E.G. Pick and Pay and Shoprite are both Cape retailers, but their DC's in GP are larger than the ones they have in WC, simply because there is larger market up North.Yes, the maritime economy have always been more important hence all major economic centres are coastal, I put it to you (shout out to Barry Roux!) that with the advent of modern communications tech, barriers of entry and cost of business is tumbling. In future this will not matter as much, in fact the age of the inland city will be upon us.

Lastly GP still has a lot of things going for it from a structural POV. Relatively losts of energy and water, educational facilities and good population density. All these will ensure growth contines unabated, all things being equal
 

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I think the comparison between Gauteng and KZN is somewhat unfair. KZN is largely rural, with a majority of folks living on rural land, and not economically active. On the other hand, Gauteng is very urbanised with most people in one form of economic activity or another.

Industrialize the rural areas, and this will be a reality. I think KZN has lots of potential there. Maybe throw in a few more universities in some of those small towns to build more capacity.
 

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Genuine answer: I'm no logistics expert, but my common sense tells me it would depend on the destination market size. There are plenty of urban centres around the GP area other than the very large GP market itself. It's not just GP, there's about 4 provincal capitals within 300km's of GP as well as 3 national capitals, i.e. Gaborone, Maputo, and further away Zim and Lusaka....


E.G. Pick and Pay and Shoprite are both Cape retailers, but their DC's in GP are larger than the ones they have in WC, simply because there is larger market up North.Yes, the maritime economy have always been more important hence all major economic centres are coastal, I put it to you (shout out to Barry Roux!) that with the advent of modern communications tech, barriers of entry and cost of business is tumbling. In future this will not matter as much, in fact the age of the inland city will be upon us.

Lastly GP still has a lot of things going for it from a structural POV. Relatively losts of energy and water, educational facilities and good population density. All these will ensure growth contines unabated, all things being equal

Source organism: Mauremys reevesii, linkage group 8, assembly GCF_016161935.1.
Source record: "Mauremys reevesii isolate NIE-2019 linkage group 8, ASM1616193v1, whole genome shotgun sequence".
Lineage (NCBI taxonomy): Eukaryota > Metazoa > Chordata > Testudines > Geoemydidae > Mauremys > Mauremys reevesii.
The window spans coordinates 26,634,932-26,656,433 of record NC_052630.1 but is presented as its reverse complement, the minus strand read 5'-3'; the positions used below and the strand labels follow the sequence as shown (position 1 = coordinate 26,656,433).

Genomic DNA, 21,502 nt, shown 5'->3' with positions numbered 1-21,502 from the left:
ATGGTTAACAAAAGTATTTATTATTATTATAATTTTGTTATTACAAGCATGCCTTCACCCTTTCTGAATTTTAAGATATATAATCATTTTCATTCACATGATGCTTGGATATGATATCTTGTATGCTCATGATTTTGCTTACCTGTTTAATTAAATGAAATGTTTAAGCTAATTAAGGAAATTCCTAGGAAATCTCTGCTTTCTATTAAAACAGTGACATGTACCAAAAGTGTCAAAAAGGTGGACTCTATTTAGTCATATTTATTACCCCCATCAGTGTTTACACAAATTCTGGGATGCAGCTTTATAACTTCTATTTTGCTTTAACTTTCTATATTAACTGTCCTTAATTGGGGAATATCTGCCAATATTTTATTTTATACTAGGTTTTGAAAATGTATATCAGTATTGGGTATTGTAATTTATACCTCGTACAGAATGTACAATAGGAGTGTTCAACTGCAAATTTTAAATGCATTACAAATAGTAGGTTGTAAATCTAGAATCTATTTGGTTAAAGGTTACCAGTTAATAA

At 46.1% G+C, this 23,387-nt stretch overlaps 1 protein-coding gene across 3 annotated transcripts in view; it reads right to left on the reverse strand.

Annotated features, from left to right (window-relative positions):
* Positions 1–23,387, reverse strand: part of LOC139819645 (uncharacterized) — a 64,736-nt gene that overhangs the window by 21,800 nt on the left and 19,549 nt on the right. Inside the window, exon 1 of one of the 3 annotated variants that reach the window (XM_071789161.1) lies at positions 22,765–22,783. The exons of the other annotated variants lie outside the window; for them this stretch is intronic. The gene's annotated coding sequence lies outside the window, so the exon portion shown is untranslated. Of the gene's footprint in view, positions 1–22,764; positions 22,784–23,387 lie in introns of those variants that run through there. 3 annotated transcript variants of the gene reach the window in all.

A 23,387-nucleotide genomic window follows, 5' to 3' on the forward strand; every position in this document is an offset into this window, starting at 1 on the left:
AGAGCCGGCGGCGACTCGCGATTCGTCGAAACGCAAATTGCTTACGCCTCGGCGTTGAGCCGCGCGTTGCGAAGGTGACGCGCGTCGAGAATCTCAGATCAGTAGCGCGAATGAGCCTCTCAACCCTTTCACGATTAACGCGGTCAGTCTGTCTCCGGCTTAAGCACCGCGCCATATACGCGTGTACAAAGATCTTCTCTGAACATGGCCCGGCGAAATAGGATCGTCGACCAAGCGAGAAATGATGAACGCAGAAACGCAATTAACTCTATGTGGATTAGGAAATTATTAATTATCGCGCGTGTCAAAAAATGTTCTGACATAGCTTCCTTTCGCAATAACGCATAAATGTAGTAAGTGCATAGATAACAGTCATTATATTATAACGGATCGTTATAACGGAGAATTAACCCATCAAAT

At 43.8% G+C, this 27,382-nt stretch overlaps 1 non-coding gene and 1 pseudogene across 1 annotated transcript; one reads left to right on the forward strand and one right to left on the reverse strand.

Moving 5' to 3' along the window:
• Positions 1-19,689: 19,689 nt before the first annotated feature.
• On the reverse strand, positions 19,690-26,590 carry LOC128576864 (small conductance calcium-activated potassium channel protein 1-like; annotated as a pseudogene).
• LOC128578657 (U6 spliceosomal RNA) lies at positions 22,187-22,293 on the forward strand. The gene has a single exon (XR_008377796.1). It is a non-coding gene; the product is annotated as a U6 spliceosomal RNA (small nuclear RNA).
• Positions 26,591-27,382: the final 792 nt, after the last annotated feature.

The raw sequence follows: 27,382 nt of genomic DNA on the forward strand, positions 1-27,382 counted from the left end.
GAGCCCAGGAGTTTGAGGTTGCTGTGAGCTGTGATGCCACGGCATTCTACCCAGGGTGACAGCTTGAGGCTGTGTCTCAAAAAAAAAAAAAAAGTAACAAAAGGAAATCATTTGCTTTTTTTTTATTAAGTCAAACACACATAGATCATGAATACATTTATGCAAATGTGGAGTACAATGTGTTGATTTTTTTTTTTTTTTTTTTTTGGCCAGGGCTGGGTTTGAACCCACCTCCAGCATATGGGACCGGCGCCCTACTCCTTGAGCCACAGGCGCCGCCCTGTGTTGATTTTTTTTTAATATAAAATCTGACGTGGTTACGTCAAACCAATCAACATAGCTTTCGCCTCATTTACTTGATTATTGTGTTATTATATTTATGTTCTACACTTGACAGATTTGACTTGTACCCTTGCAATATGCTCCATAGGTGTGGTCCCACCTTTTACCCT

Fair answer... :)

I would be thinking that in the long term, for imported product distributors, that they will have things like Central DC's feeding regional DC's.. and yes in some cases the Regional DC may be bigger in GP than in the coastal areas due to the market...

Also, in terms of modern communications, land locked cities are still at a disadvantage in some areas.. for any massively time sensitive type of international communication, you WANT to be in either Ysterfontein, or Mtunzini (so DBN or CPT) due to that 30 - 40ms time it takes for the data to get from GP to the undersea cables to go overseas...
 

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Maritzburg out to lure tourists

April 3 2014 at 08:54am
By Sharika Regchand

The KwaZulu-Natal legislature buildings in Pietermaritzburg. The endeavour to promote tourism and rebrand the city has seen the council injecting money into the annual Msunduzi Jazz Festival.

Durban - Tsogo Sun and the Msunduzi Municipality are to be partners in an effort to establish the Golden Horse Sprint as the premier racing event in the country, one up on the Vodacom Durban July and Cape Town’s J&B Met.

The endeavour to promote tourism and rebrand the city has seen the council injecting money into the annual Msunduzi Jazz Festival, which was inaugerated last year.

At an executive committee meeting on Wednesday, councillors listened to two presentations on how the events would benefit Pietermaritzburg.

The municipality decided to enter into a three-year partnership with Tsogo and Starlight Promotions – who hosted the jazz festival – which would see it invest more than R11m.

It would give Tsogo R4m this year and R2-million over the next two years. The festival would benefit from R1m this year, with the amount increasing in line with the consumer price index in subsequent years.

The DA’s Mergan Chetty opposed the decision. He said the money should be spent on housing and electricity.

“Money should be spent on lifting service… tourism has been crippled due to roads being riddled with potholes… tourism is on the decline because of poor infrastructure,” he said.

ANC councillor Jabu Ngubo disagreed, saying the partnerships would assist economic development.

Ray Ngcobo, the deputy municipal manager of economic development, emphasised the importance of tourism, saying: “We can’t deal with issues of poverty unless we jack up our economy.”

If one had to look at sectors driving the economy, tourism had overtaken gold as a contributor, Ngcobo said.

The city’s acting marketing manager, Madeline Plaatjies, said the Golden Horse Sprint was one of four major horse racing events in the country.

It was first run as the Gilbey’s Stakes in 1962. The belief was that it could become the premier race for speed, “where the fastest horses come to race”.

Plaatjies said the main focus of the partnership would be to establish the race as a brand, linked to the city.

The owners of the event wanted to shoot a campaign in Pietermaritzburg for television that would show recognisable buildings with horses running past. In the month of the flighting, the city would receive more than R7m worth of coverage. Reputable entertainers to be included in the building of the brand included kwaito star Zakes Bantwini, house band Micasa and well-known DJs.